But there’s nothing confusing about the way the CX-30 subcompact ute drives, looks and feels.

Simply put — and simple is a repeated, positive theme here — this is the best performance subcompact on the market today. Period. So good, in fact, that its comparison set is not the usual mainstream competitors, but luxury subcompacts costing at least $10,000 more.

Based on the same platform as the sensational Mazda 3 compact hatchback, you will know the CX-30 is different the moment you grip its fat steering wheel and fling it into a corner. Poised and balanced, it’s more hot-hatch compact than hatchback ute.

Its 186 horses is best in the mainstream market, as is the buttery six-speed transmission it’s married to. A few years back I sampled the CX-30’s bigger brother, the compact CX-5, against its upscale peers — Audi Q5, Lexus NX, Mercedes GLC — and nothing could dance with it on road. Only a subcompact BMW X1 — a size down in class, but priced in the CX-5’s $40,000 neighborhood — bested it.

Now comes the subcompact CX-30 priced a whopping $15,000 under the premium BMW X1, and I suspect it’s the X1’s match through the twisties. This is the type of subcompact SUV that Volkswagen should make off its superb Golf platform — or that Ford should cook up from its Focus sedan. But they haven’t.

VW offers nothing in its class, while Ford’s cramped EcoSport entry is a boxy eggbeater. One of the hottest aisles in autodom, mainstream subcompacts boast a variety of toys like the off-roady Subaru Crosstrek, rugged Jeep Renegade, roomy Honda HR-V and funky Kia Soul.

Now it’s got a toned $23,000 athlete.

But the CX-30 is much more than a fun-to-drive ute (as refreshing as that is to say). Its simple, timeless design will wear well. It’s no Mazda 3 hatch (the most beautiful compact car ever penned), largely because designers felt compelled to lard the CX-30 with black body-cladding to give it SUV cred. That may protect its fenders from the rare off-road event, but it dulls Mazda’s knife-edge good looks next to full steel-body stallions like the BMW X1.

Still, it’s a looker in Soul Red, and if the cladding bugs you, match it with a darker color like Gunmetal Gray. The simple elegance continues inside with a sweeping horizontal design familiar to the Mazda 3 hatchback — and to BMW and Tesla.

Like Tesla, its broad dash lines are efficient and uncluttered. Like BMW, the instrument and infotainment screen are driver-focused — the result of fussy engineers obsessed with keeping drivers’ eyes glued to the road.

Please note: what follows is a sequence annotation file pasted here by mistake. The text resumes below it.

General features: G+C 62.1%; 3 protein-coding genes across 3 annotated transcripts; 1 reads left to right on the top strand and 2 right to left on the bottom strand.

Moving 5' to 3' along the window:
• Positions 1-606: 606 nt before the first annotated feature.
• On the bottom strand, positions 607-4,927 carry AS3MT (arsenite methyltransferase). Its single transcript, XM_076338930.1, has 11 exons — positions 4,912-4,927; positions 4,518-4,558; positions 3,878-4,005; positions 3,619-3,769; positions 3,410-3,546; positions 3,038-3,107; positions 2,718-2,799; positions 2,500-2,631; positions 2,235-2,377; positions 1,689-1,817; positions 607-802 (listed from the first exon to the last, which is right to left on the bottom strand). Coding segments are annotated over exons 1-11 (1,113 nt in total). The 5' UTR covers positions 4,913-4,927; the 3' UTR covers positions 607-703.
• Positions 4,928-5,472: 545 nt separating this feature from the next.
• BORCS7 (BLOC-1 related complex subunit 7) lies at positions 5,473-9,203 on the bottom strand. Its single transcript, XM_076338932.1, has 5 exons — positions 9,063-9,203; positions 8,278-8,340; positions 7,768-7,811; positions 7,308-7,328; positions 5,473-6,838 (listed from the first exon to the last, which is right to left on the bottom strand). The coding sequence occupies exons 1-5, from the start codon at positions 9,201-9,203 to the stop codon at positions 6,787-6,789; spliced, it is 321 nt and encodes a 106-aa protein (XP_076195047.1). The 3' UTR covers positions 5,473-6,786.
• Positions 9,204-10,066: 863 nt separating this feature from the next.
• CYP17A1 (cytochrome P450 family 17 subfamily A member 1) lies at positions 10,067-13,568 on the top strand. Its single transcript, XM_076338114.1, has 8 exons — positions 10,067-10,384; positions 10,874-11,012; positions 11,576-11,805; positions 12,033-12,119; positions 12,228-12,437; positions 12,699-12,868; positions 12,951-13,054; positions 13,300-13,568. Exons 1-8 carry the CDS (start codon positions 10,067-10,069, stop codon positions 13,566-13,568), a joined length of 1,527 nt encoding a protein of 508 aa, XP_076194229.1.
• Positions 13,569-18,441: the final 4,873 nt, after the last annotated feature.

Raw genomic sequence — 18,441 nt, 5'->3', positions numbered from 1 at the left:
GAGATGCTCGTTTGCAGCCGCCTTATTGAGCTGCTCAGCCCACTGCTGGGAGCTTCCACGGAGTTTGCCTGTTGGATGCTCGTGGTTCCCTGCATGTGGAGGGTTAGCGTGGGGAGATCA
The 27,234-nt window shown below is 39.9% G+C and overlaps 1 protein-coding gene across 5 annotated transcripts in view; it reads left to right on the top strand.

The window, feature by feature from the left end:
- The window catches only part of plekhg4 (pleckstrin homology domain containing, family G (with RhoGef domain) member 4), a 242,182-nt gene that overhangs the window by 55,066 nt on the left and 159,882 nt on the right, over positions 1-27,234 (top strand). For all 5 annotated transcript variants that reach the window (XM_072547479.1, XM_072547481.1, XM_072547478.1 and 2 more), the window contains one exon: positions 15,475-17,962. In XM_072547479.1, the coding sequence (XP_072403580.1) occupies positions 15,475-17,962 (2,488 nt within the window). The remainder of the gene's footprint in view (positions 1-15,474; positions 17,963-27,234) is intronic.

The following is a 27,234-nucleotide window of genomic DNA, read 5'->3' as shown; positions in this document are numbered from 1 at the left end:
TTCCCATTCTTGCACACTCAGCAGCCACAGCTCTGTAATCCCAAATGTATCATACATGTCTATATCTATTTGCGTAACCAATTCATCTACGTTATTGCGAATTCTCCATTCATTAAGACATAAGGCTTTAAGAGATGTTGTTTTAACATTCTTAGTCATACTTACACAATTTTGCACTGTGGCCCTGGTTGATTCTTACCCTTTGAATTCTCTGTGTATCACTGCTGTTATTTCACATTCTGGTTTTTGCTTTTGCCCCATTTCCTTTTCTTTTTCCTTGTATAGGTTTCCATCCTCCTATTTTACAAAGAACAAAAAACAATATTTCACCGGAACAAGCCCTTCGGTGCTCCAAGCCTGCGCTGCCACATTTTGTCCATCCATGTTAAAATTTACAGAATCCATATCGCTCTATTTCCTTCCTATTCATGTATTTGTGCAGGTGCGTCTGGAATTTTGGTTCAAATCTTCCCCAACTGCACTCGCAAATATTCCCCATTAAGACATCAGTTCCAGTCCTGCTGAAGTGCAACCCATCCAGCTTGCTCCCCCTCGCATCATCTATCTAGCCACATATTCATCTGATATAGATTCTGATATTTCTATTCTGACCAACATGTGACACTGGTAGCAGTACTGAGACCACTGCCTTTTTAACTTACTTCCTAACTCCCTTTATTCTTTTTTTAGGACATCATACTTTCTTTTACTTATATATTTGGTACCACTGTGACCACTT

Over the spaghetti roads of southern California’s Cuyamaca Mountains, everything I needed was close. The screen navigation (Apple CarPlay and Android Auto standard) is high on the dash. The deft, multi-way remote rotary-controller (just like BMW) is at my elbow. The i-Activsense surround-view (like Tesla) is in the instrument cluster to monitor cars around me.

More awkward than the CX-30’s four-digit detour from Mazda’s naming convention (imagine if Audi built a crossover between the Q3 and Q5 called the Q30 — huh?) is its suggestion that it is a variant of Mazda’s entry-level subcompact SUV, the slow-selling CX-3.

Yet, the CX-30 is more CX-5 than CX-3. Marketing has its reasons for not calling it a CX-4 in the U.S. (because a different car is called CX-4 in the Chinese market), but they are unconvincing.

Based on a same platform as the Mazda 3 hatchback (not the CX-3), the CX-30 nevertheless gains some room over the 3 thanks to its taller SUV dimensions. Cargo room is a useful 20 cubic feet and swallows four carry-on suitcases. My 6-foot-5 frame fit in the second row thanks to clever scalloping in the front seatback and roof liner.

I conversed with my 4-foot-11 drive partner with ease from the back quarters thanks to better than BMW X1 interior quiet. And despite our Laurel and Hardy body differences, we both found the seating ergonomics excellent.

The CX-30 bristles with such clever human details, typical of those fussy Mazda engineers. Consider:

  • The rear hatch opening punches a big hole in back for better loading.
  • Engineers tuned the car’s ride to mimic the 5 mm head bob of a human walking.
  • Owners can monitor their car via a phone app.
  • Stereo subwoofers are packed in the car’s corners — just as you would in your house for better sound clarity.